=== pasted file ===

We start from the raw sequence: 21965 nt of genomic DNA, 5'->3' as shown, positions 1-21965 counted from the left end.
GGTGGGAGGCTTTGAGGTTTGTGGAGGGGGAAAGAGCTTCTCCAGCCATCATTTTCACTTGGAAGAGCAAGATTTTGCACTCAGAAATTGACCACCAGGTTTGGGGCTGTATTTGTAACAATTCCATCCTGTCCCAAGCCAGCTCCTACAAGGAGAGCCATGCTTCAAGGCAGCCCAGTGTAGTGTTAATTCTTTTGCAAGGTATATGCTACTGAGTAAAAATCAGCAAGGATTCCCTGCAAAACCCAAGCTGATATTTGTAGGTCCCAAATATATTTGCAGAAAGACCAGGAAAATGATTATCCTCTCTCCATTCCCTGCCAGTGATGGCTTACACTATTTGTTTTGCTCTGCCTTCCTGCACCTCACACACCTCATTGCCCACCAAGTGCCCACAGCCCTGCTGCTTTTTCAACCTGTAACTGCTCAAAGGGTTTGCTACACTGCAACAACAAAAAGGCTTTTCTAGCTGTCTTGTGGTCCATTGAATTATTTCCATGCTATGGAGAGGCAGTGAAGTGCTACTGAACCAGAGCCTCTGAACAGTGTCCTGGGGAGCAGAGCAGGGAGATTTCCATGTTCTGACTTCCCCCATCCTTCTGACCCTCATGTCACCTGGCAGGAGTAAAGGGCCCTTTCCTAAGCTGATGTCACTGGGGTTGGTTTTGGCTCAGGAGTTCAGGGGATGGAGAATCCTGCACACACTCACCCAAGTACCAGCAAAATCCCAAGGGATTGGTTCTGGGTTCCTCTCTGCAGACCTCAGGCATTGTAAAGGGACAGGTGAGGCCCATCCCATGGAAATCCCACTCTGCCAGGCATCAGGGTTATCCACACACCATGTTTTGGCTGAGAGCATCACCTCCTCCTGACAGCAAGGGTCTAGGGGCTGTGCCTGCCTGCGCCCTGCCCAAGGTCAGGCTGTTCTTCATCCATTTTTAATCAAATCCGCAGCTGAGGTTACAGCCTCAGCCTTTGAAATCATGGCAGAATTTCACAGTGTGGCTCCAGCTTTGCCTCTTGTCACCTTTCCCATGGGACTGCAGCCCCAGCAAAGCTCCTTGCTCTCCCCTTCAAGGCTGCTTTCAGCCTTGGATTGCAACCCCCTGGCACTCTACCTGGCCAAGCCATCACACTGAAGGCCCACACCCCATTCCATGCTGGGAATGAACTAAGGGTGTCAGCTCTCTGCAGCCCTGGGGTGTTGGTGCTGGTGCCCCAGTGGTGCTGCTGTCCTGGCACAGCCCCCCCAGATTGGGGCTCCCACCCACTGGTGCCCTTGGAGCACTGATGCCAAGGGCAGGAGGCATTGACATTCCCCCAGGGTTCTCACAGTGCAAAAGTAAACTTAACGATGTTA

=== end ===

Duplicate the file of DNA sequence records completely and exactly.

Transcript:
We start from the raw sequence: 21965 nt of genomic DNA, 5'->3' as shown, positions 1-21965 counted from the left end.
GGTGGGAGGCTTTGAGGTTTGTGGAGGGGGAAAGAGCTTCTCCAGCCATCATTTTCACTTGGAAGAGCAAGATTTTGCACTCAGAAATTGACCACCAGGTTTGGGGCTGTATTTGTAACAATTCCATCCTGTCCCAAGCCAGCTCCTACAAGGAGAGCCATGCTTCAAGGCAGCCCAGTGTAGTGTTAATTCTTTTGCAAGGTATATGCTACTGAGTAAAAATCAGCAAGGATTCCCTGCAAAACCCAAGCTGATATTTGTAGGTCCCAAATATATTTGCAGAAAGACCAGGAAAATGATTATCCTCTCTCCATTCCCTGCCAGTGATGGCTTACACTATTTGTTTTGCTCTGCCTTCCTGCACCTCACACACCTCATTGCCCACCAAGTGCCCACAGCCCTGCTGCTTTTTCAACCTGTAACTGCTCAAAGGGTTTGCTACACTGCAACAACAAAAAGGCTTTTCTAGCTGTCTTGTGGTCCATTGAATTATTTCCATGCTATGGAGAGGCAGTGAAGTGCTACTGAACCAGAGCCTCTGAACAGTGTCCTGGGGAGCAGAGCAGGGAGATTTCCATGTTCTGACTTCCCCCATCCTTCTGACCCTCATGTCACCTGGCAGGAGTAAAGGGCCCTTTCCTAAGCTGATGTCACTGGGGTTGGTTTTGGCTCAGGAGTTCAGGGGATGGAGAATCCTGCACACACTCACCCAAGTACCAGCAAAATCCCAAGGGATTGGTTCTGGGTTCCTCTCTGCAGACCTCAGGCATTGTAAAGGGACAGGTGAGGCCCATCCCATGGAAATCCCACTCTGCCAGGCATCAGGGTTATCCACACACCATGTTTTGGCTGAGAGCATCACCTCCTCCTGACAGCAAGGGTCTAGGGGCTGTGCCTGCCTGCGCCCTGCCCAAGGTCAGGCTGTTCTTCATCCATTTTTAATCAAATCCGCAGCTGAGGTTACAGCCTCAGCCTTTGAAATCATGGCAGAATTTCACAGTGTGGCTCCAGCTTTGCCTCTTGTCACCTTTCCCATGGGACTGCAGCCCCAGCAAAGCTCCTTGCTCTCCCCTTCAAGGCTGCTTTCAGCCTTGGATTGCAACCCCCTGGCACTCTACCTGGCCAAGCCATCACACTGAAGGCCCACACCCCATTCCATGCTGGGAATGAACTAAGGGTGTCAGCTCTCTGCAGCCCTGGGGTGTTGGTGCTGGTGCCCCAGTGGTGCTGCTGTCCTGGCACAGCCCCCCCAGATTGGGGCTCCCACCCACTGGTGCCCTTGGAGCACTGATGCCAAGGGCAGGAGGCATTGACATTCCCCCAGGGTTCTCACAGTGCAAAAGTAAACTTAACGATGTTA